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The Stag in the Ox-Stall



A Stag, roused from his thick covert in the midst of the forest, and driven hard by the hounds, made towards a farm-house, and, seeing the door of an ox-stall open, entered therein, and hid himself under a heap of straw. One of the oxen, turning his head about, asked him what he meant by venturing himself in such a place, where he was sure to meet his doom. "Ah!" said the Stag, "if you will but be so good as to favour me with your concealment, I hope I shall do well enough; I intend to make off again the first opportunity."

Well, he stayed there till towards night; in came the ox-man with a bundle of fodder, and never saw him. In short, all the servants of the farm came and went, and not one of them suspected anything of the matter. Nay, the bailiff himself came, according to form, and looked in, but walked away, no wiser than the rest. Upon this the Stag, ready to jump out of his skin for joy, began to return thanks to the good-natured Oxen, protesting that they were the most obliging people he had ever met with in his life.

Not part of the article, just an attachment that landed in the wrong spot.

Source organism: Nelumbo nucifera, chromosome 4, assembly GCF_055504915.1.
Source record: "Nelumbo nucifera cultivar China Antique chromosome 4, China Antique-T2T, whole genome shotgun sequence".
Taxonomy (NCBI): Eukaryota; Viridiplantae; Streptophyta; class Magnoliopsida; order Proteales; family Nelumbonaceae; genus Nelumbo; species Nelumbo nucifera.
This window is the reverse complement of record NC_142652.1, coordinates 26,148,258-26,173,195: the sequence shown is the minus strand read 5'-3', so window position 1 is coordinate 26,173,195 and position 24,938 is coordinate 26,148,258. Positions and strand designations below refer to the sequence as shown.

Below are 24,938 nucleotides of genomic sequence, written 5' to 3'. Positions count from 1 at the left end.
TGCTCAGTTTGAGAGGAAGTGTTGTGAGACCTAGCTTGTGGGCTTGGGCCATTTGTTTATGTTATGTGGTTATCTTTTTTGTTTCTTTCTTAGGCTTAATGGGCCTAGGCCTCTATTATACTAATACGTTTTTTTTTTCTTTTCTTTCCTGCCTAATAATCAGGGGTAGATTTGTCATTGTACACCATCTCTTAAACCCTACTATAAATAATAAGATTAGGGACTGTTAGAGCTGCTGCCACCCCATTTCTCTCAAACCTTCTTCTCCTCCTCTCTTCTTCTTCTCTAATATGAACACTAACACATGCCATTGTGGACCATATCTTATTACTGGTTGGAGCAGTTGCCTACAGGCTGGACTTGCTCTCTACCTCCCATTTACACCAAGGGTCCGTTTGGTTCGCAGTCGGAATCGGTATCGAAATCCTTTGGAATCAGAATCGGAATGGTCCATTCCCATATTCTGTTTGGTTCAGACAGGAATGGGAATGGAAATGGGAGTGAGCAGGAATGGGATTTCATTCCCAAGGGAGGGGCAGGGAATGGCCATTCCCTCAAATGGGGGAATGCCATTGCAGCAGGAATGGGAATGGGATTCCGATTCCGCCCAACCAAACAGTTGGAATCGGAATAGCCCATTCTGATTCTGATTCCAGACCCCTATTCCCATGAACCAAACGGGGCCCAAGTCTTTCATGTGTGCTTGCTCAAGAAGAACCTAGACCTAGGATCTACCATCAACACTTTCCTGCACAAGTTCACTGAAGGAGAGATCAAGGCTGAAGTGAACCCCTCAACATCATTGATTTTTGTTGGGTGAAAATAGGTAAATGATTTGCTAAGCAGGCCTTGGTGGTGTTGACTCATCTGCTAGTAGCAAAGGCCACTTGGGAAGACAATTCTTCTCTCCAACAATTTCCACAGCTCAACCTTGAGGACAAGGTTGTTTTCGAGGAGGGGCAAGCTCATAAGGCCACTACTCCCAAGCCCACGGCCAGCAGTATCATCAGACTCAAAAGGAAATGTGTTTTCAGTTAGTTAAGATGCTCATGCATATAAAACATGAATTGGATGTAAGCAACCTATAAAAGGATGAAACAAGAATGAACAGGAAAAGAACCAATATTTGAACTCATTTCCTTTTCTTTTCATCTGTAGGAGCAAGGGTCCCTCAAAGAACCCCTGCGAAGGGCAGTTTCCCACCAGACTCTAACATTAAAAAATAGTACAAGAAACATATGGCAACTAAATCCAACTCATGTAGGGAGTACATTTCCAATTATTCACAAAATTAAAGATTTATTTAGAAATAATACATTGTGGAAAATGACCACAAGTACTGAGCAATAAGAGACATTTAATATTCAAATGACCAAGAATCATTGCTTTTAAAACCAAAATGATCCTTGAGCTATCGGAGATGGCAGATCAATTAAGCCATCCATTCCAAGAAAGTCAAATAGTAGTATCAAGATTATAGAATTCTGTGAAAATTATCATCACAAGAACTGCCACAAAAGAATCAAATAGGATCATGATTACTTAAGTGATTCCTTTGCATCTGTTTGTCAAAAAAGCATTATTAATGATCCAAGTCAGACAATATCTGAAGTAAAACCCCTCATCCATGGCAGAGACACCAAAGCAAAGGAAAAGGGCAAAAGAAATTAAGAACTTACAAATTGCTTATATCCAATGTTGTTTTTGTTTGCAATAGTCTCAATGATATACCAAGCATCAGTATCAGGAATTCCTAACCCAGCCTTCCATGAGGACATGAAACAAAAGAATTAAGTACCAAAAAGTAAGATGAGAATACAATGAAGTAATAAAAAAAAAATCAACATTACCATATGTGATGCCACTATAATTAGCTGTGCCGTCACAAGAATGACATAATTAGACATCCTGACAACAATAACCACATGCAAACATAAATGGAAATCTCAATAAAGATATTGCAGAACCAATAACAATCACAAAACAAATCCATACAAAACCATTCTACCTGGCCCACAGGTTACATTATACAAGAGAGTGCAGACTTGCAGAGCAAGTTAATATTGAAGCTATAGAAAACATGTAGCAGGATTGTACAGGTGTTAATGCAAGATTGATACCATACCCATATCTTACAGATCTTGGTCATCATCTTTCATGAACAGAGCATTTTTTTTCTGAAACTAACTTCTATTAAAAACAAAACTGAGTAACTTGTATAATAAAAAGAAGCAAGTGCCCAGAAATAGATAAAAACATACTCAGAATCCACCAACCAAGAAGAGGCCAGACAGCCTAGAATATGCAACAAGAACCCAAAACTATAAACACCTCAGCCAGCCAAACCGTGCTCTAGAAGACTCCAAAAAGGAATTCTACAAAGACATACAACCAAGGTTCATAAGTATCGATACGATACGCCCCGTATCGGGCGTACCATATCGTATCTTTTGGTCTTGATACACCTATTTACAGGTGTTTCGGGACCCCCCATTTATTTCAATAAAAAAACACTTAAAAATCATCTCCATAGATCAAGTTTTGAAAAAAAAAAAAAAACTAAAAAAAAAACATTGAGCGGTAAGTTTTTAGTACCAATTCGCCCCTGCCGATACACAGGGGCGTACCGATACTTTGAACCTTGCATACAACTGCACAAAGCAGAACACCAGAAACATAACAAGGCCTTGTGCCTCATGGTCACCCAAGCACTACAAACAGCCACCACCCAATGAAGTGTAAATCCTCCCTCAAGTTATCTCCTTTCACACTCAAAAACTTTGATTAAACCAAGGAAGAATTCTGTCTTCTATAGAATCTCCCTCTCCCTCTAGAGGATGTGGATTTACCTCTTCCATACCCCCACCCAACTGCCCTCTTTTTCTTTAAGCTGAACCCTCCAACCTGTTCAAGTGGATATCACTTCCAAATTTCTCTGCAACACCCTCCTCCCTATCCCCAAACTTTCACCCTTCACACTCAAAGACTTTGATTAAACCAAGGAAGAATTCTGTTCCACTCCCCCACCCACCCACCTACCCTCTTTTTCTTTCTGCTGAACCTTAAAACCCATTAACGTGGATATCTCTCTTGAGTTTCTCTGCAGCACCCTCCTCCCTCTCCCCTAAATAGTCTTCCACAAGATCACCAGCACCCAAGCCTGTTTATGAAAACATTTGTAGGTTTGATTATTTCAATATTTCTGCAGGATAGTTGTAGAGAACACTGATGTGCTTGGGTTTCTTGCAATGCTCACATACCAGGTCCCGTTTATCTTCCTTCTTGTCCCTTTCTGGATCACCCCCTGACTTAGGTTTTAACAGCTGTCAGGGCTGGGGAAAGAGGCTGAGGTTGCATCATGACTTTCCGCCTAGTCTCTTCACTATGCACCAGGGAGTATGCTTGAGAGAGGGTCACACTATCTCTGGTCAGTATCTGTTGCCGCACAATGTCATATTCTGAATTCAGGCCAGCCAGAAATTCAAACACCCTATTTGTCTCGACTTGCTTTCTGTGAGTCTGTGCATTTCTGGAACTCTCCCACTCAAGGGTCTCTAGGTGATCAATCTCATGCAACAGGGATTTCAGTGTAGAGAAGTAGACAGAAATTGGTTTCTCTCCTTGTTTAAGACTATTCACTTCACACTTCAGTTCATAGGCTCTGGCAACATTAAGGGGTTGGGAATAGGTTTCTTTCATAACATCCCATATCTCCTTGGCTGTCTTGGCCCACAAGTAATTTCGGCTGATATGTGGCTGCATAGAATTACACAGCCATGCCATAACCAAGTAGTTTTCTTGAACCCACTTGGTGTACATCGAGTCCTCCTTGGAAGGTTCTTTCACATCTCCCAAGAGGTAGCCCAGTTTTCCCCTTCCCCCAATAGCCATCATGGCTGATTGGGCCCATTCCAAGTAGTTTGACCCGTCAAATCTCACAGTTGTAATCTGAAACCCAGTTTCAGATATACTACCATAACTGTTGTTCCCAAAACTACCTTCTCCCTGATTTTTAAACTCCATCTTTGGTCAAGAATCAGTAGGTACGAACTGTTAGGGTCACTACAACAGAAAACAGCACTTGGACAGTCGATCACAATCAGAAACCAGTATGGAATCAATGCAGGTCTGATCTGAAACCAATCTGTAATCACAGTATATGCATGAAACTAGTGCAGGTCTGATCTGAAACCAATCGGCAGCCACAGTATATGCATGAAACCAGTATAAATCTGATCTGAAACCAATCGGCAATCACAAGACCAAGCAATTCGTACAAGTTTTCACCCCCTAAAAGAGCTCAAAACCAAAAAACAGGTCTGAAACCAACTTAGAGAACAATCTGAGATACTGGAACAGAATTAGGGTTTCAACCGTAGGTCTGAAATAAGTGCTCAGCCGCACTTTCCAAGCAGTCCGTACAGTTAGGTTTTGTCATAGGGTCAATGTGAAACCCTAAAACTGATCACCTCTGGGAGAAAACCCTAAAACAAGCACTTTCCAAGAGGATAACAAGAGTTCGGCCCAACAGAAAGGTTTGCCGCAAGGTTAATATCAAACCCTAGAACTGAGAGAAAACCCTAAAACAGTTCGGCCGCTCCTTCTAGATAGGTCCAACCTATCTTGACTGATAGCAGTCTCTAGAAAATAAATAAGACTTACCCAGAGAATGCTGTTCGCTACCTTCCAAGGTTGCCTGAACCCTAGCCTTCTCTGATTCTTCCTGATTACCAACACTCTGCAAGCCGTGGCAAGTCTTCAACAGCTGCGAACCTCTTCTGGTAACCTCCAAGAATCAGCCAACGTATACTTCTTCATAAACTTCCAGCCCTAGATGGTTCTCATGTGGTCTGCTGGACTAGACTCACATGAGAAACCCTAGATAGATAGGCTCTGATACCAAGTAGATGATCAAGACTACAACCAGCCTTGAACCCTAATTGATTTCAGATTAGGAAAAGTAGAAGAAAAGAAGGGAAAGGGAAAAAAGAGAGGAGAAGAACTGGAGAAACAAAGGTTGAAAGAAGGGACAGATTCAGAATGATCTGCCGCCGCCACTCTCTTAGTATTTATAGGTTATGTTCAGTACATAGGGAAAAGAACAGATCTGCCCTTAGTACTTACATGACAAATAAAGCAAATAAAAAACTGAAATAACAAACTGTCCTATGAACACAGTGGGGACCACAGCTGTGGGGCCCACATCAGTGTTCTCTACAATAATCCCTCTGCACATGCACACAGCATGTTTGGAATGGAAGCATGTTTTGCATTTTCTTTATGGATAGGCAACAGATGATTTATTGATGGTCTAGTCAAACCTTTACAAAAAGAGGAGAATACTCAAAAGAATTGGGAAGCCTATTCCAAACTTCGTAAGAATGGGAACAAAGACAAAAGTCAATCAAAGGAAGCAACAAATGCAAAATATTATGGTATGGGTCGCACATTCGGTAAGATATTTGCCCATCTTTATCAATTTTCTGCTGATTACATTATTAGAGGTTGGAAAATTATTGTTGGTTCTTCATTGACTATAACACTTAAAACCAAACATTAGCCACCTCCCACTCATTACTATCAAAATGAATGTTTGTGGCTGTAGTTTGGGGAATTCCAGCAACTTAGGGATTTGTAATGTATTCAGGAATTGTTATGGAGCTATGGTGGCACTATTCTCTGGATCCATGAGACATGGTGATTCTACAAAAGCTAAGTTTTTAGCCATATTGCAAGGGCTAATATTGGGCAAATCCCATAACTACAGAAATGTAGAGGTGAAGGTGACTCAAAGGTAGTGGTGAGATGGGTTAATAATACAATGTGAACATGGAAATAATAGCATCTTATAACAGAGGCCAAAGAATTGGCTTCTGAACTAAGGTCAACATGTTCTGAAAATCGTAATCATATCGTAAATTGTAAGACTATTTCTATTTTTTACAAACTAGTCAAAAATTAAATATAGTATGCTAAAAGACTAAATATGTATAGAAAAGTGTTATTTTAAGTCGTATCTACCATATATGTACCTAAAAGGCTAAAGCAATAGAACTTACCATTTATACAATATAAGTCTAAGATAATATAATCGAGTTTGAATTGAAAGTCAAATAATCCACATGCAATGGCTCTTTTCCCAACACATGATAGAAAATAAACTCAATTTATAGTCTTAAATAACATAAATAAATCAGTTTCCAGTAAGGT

After he had done his compliments, one of them answered him, gravely, "Indeed, we desire nothing more than to have it in our power to contribute to your escape, but there is a certain person you little think of who has a hundred eyes; if he should happen to come, I would not give this straw for your life."

In the meanwhile, home comes the master himself from a neighbour's, where he had been invited to dinner; and, because he had observed the cattle not look well of late, he went up to the rack, and asked why they did not give them more fodder; then, casting his eyes downward, "Heydey!" says he, "why so sparing of your litter? pray scatter a little more here. And these cobwebs—But I have spoken so often that, unless I do it myself—" Thus, as he went on, prying into everything, he chanced to look where the Stag's horns lay sticking out of the straw; upon which he raised a hue and cry, called his people about him, killed the Stag, and made a prize of him.


For a work to be done thoroughly, it ought to be done by oneself; the eye of a master is keener than that of a servant.

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